This hack intends to bring together like-minded sustainability innovators who want to tackle the global waste issues within consumer hardware and e-waste, urban food systems, built environments, retail, and textiles. Innovators will collaborate to design and create solutions focused on eliminating, reducing, recycling, reusing and redesigning products or services.


“How might we use the latest advancements in science and technology to transform the global waste epidemic and create sustainable products and practical solutions or services to eliminate, reduce, recycle or reuse waste and drive a transition to a circular economy?”


For centuries, waste has been discarded into unwelcome piles that take up space and emit toxins. As cultures and technologies have developed, waste streams increased creating larger piles and higher financial, social, and environmental costs. Now is the time for a shift to recognize that waste is no longer trash but a resource.

Looking beyond the current “take, make and dispose” extractive industrial model, the circular economy is restorative and regenerative by design. It relies on system-wide innovation, it aims to redefine products and services to design waste out, while minimizing negative impacts. Underpinned by a transition to renewable energy sources, the circular model builds economic, natural and social capital. (Ellen MacArthur Foundation)




Economical – Certain materials, such as plastic, are cheap and quick to produce. Shifting production and resourcing sustainable alternative materials may cost more and may not be fit-for-purpose.

Convenience – Certain products and/or services are convenient for consumers and businesses. Consumers don’t want to [always] carry their own shopping bags, cutlery, keep-cups, straws, etc.  Recycling and responsible disposable facilities are not typically easily accessible.

Social, behaviours and habits – ordering take-away, taking a straw for a drink, etc. are common behaviours that create waste.

Education – Lack of awareness:

  • of the impact of mass consumption on the planet, ecosystems and human health, and;
  • how and what to recycle or re-use, where to take waste/unwanted/broken products



Criteria Guiding Question(s)
INNOVATION (the idea) Need: Does the project identify a compelling need and present a clear solution to a local or global challenge?
Originality: How bold or fresh is the idea driving this project?
IMPACT (the idea’s potential) Growth: Is the potential for the concept to grow or scale explained?
Sustainability: Does the project demonstrate the ability to sustain itself in the long term?
Growth & Sustainability: Is the potential for the concept to grow, scale and sustain explained?
Metrics: Are the metrics for measuring impact and success explained?
IMPLEMENTATION (how the idea will happen) Budget: Does the applicant/team provide a coherent, detailed budget?
Timeline: How feasible is the timeline for implementation and is it well thought out?
Risks: Does the applicant/ team address risks and challenges and how they will overcome them?
Feasibility: How feasible is the implementation and is it well thought out?
PRESENTATION Presentation: Is the overall aesthetic and appearance of the executive summary and slides clear, consistent and effective?
STRUCTURE OF PITCH Structure: Is the team’s pitch organized, clear and concise? Does the team allocate time for questions?
DELIVERY OF PITCH Delivery: Does the team effectively use professionalism, confidence, posture, eye contact and tone to communicate their idea?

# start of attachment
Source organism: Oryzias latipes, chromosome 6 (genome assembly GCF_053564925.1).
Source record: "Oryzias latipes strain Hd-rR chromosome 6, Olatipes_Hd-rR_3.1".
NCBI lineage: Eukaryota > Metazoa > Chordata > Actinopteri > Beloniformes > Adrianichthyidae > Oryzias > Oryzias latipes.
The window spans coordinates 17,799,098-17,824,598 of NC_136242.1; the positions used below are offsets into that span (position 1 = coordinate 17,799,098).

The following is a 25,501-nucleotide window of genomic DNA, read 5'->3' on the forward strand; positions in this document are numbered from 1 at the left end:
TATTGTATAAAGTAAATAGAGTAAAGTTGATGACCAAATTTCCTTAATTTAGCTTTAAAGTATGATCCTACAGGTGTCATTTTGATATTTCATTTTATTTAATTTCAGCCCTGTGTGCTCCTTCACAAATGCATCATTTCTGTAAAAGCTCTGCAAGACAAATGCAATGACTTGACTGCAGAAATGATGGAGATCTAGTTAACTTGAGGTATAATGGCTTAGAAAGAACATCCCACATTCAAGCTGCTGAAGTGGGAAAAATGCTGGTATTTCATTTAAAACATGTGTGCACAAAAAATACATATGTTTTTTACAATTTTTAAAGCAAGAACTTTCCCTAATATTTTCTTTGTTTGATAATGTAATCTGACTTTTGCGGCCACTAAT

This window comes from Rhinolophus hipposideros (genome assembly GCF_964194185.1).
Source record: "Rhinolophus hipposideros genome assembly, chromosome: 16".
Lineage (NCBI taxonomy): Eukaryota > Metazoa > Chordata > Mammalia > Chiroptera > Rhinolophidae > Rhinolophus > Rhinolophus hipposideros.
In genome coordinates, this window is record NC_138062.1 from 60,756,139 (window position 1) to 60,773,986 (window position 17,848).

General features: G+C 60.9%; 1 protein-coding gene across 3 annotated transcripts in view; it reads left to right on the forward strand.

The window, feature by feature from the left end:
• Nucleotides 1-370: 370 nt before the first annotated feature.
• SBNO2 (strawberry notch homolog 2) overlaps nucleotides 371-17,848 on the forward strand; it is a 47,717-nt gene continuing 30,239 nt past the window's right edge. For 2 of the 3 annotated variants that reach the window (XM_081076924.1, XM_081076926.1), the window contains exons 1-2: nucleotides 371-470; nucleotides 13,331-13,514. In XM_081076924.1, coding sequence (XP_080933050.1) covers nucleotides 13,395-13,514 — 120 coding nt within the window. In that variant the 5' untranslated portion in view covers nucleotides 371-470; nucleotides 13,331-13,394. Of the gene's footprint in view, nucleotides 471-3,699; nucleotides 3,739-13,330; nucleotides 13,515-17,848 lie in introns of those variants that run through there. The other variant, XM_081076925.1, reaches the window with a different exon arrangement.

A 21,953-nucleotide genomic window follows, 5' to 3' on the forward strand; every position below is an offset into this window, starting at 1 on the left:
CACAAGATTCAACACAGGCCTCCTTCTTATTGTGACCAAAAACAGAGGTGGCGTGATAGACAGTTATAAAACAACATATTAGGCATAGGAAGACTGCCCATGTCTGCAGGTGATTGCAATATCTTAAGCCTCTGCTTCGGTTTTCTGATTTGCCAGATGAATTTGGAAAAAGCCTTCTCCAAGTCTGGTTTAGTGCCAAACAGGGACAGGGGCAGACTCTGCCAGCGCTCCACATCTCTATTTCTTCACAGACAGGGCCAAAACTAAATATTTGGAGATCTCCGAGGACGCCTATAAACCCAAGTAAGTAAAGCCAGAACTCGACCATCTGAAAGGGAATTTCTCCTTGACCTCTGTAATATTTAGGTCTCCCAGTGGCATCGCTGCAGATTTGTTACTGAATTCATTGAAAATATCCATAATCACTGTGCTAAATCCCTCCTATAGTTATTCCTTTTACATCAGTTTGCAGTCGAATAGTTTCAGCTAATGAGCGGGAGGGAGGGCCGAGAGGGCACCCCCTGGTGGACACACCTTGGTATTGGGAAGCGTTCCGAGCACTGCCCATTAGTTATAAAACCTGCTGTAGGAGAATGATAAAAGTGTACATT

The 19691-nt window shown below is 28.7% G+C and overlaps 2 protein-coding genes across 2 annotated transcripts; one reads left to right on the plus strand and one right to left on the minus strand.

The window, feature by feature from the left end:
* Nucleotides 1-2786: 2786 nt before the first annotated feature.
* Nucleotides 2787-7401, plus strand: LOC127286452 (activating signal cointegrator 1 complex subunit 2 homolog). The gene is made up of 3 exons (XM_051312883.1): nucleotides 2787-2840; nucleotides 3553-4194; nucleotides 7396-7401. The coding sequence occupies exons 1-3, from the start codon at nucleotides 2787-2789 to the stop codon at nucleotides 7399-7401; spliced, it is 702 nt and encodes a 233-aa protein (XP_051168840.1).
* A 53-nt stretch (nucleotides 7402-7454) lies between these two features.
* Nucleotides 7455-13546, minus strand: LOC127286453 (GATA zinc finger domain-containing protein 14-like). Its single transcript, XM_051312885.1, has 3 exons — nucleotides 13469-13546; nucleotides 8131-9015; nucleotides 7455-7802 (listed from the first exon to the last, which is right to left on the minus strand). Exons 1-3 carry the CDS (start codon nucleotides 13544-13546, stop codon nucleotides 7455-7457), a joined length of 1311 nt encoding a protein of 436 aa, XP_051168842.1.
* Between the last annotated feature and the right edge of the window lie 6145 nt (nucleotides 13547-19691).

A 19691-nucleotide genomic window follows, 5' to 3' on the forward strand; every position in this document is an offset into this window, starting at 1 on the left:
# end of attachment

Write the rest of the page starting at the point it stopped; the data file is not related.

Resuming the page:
Frequently Asked Questions

Friday 10/19 from 3pm-12am, Saturday 10/20 from 7am-12am


Tooker House—500 E. University Dr, Tempe, AZ 85281 Rooms 101 and 102

Who can come?

Any and all ASU students, both undergraduate and graduate students, are welcome to attend. We also invite all majors, STEM and non-STEM to come join us for the event.

What should I bring?

Along with good spirits and good ideas, participants will need to bring their valid student ID, as well as a government issued ID for borrowing equipment or hardware. Students should bring their own hacking equipment, such as laptops, chargers, and the like. Participants are also welcome to bring their own sleeping bags, pillows, blankets, etc. as well as other toiletries and basic amenities.

Where is it again?

Trash Hack will be held in the eSpace classrooms in ASU’s new residential community Tooker House. Tooker House is accessible via Light Rail at the Veterans Way/College Ave Station. Parking is also available at the Fulton Center and Stadium parking structures.

How much does this event cost?

Nothing! Admission is free for ASU students.

How do I find a team?

While you’re welcome to come with a preformed team of your choosing, we’ll kick off the event with a team building activity to help you form a team of around 3 to 6 people.

Do I have to be programmer?

Definitely not. While we welcome tech based ideas, your idea doesn’t have to be based in technology at all – and could include various disciplines such as design, business, engineering, or science.

Any rules we have to follow?

Here’s the Code of Conduct!

Wait, what is a hackathon?

Glad you asked. Hackathons are events where creative and like minded innovators come together for a sprint paced weekend long event to develop new or creative solutions. While typically thought of as tech based events, hackathons can include various focuses and disciplines beyond technology.

What if I’m a beginner?

That’s awesome, we’d love to have you! We’ll have plenty of mentors and volunteers to help you along the way, and will have specialized workshops to help you get started. Every innovator needs to start somewhere, and we’ll have plenty of support for you to dive right in.

Who can I contact for more info?

If you still have any questions, please feel free to contact our organizer, Amanda Jordan at


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